Thursday, March 17, 2016

The Spring TME Makeup Cleanup

Happy St. Patrick’s Day! With Spring 2016 arriving in all its glory this weekend, it’s time to do a little spring-cleaning … in your makeup bag! While we all have products that we hate to part with, the fact is that all makeup has an expiration date. Yes, it may be a little painful to toss the gloss but it’s worth getting rid of outdated products … and look at from a positive prospective, not only are you saving yourself from potential health problems you’re making room for all of the new and amazing Spring/Summer 2016 collections!

Emphasizing the health hazards of using expired makeup TME Editor Yvonne P. Mazzulo, has shared with readers about her six-month ophthalmology ordeal, but after the massive amount of flat out bad advice that we’ve read lately it warrants a repeat. At one time, she was a makeup hoarder with an entire linen closet filled with every conceivable beauty product one can think of. But, an extreme eye infection cured her need to hang onto cosmetics past their expiration date.

Admittedly it was painful to dispose of seven trash bags full of a coveted cache, but far less painful then the six months she’d spent visiting an ophthalmologist twice per week. In the end, the “infection” was actually an imbalance of natural eye bacterium, which the doctor concluded had happened from using outdated mascara. While twice-weekly doctor’s appointments may not sound so awful, rounds of various medications and the very real possibility of losing her sight was terrifying. Although this happened eight years ago, it’s never far from the minds of Team TME due to the thousands of products that we review each year.

Yes cosmetics can be expensive, but all cosmetics have a shelf life! The bottom line is that cosmetics are developed to last about a year. However, since makeup comes in contact with germ-prone areas like your eyes, mouth and fingers, contamination can occur at any time. First rule of disposal … if a product has changed color, consistency, or has a bad odor, throw it away!

Here are The Makeup Examiner’s general guidelines to cosmetic shelf life:

Purchase Dates – To keep track of the purchase date, grab a sharpie and write it on the product!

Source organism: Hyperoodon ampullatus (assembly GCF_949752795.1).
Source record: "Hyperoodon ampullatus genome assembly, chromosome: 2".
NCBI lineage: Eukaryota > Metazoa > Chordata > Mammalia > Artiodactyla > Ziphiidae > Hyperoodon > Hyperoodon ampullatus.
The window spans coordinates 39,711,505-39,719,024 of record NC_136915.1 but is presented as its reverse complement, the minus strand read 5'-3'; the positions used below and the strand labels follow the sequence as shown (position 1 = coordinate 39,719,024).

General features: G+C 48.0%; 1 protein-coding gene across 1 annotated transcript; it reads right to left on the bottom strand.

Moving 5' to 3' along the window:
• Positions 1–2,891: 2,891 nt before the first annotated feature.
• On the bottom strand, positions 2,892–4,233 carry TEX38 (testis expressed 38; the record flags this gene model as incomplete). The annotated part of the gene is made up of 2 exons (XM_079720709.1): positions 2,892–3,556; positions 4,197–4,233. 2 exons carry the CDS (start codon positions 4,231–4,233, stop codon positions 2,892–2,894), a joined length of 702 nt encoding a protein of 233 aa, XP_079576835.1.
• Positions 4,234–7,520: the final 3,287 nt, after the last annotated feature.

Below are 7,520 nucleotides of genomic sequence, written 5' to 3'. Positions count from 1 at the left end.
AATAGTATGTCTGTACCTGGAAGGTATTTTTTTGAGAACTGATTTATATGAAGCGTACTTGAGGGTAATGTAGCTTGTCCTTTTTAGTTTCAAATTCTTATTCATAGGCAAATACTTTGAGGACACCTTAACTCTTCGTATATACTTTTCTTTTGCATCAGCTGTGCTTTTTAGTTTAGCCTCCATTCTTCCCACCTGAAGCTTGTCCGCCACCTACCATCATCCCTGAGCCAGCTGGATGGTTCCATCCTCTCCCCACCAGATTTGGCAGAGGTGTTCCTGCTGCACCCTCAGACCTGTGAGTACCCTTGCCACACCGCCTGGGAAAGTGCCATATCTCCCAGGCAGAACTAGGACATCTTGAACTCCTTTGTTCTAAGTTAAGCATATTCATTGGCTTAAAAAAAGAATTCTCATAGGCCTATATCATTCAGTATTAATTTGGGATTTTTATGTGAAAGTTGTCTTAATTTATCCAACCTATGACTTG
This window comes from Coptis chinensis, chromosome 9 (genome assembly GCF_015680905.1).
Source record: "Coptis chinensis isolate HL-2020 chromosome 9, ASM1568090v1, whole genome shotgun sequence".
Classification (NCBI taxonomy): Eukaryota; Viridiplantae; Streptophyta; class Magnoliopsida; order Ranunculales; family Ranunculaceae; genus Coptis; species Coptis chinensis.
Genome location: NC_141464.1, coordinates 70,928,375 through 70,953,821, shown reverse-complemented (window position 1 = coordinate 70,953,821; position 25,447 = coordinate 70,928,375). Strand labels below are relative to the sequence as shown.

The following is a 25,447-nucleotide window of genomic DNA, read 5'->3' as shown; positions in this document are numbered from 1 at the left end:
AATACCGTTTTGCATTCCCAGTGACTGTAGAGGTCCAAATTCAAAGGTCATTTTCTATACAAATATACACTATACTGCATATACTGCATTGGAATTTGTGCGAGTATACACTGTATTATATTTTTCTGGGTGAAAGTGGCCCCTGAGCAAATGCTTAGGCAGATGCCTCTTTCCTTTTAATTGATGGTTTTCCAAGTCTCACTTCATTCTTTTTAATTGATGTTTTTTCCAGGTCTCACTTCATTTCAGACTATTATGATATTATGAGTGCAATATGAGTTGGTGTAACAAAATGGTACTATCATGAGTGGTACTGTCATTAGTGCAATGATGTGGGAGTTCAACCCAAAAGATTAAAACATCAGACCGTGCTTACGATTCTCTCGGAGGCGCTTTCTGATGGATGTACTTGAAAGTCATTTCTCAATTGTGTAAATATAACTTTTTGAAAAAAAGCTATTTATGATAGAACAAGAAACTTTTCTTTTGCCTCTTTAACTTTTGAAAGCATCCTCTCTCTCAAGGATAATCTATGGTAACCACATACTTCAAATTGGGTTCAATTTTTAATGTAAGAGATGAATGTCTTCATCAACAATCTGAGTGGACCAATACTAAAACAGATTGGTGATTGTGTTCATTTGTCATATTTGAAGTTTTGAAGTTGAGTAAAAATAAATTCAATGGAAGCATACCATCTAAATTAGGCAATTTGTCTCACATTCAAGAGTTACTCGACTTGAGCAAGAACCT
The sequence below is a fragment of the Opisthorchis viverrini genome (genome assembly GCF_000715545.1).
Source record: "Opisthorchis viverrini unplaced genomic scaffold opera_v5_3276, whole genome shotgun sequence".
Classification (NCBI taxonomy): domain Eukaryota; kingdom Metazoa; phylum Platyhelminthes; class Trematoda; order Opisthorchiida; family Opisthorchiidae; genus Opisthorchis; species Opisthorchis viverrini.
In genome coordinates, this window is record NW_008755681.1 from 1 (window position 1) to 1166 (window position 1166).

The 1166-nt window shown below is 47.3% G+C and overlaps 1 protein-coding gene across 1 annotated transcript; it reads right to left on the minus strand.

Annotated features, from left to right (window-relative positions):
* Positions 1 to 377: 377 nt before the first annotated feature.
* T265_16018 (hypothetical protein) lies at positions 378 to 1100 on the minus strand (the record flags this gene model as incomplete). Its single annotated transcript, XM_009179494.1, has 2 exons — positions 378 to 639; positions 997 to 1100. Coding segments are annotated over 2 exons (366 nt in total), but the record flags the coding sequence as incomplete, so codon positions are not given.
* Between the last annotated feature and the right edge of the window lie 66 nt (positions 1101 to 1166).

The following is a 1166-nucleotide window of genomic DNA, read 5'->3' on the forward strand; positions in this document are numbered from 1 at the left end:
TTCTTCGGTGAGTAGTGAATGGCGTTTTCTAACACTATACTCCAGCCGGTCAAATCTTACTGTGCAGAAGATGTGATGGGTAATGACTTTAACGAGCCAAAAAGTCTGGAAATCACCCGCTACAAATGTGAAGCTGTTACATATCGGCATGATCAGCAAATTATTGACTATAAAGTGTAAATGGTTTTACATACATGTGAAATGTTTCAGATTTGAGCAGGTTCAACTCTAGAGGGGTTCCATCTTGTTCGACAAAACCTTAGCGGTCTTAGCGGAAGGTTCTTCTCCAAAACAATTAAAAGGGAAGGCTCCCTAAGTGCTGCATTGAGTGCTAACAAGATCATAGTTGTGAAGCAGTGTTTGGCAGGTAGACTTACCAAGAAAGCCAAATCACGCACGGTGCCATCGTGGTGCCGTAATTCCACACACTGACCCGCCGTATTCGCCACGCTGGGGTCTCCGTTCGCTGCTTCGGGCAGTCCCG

Foundations and Concealers can last up to a year if you keep your fingers away from the bottle. Opt to use a makeup brush or sponge for application. But think about it, do you use the same shade all-year round? Probably not. Therefore, by the time you come back to the shade that you use for summer, it’s going to be expired/contaminated!

Finishing Powders usually have a 2-year shelf life, but no matter we have yet to meet a woman who doesn’t do the “double-dip” with loose powders and that compact that you’ve been carrying in your purse for “touch-ups” … needs to go. The same rule applies to powder Blusher.

Pencil Eyeliner and Lip Liner can last several years, but you need to sharpen them before each use, especially lip liner since it comes into contact with your mouth. This of course goes to the same theory as foundation, as you’re most likely not sporting the same shades all-year long.

Lipstick and Lip Gloss can last up to a year, but always throw away any lip product if you’ve been sick. This includes lip balm.

Mascara and Liquid Eyeliner should be thrown out after three months. The tubes for these products are a breeding ground for bacteria. And never “pump” your mascara wand into the tube! If you need to “pump” the wand, you need to but new mascara!

Eyeshadow; despite the fact that it’s usually made of a similar formulation to other powders, eyeshadow is constantly in contact with your eye area and therefore giving to a greater risk of transferring bacteria back and forth, so dispose of eyeshadow after three months.

Cleansers and Moisturizers often contain fatty acids, which can turn rancid. Dispose of them after six months.

Nail Polish is probably the one beauty product that won’t necessarily go bad due to bacteria, but nail polish will eventually go bad. If you see a separation of lacquer and pigment, it’s time to say bye-bye.

As a general rule, for contamination prevention and better overall cosmetic application use a sponge or makeup brush to apply your cosmetics. And regarding the tools that you use, wash dry product makeup brushes once per, wet product makeup brushes after each use, and invest in disposable makeup sponges. Don’t know the proper way to clean your makeup brushes, check out “How to Clean Your Makeup Brushes”.

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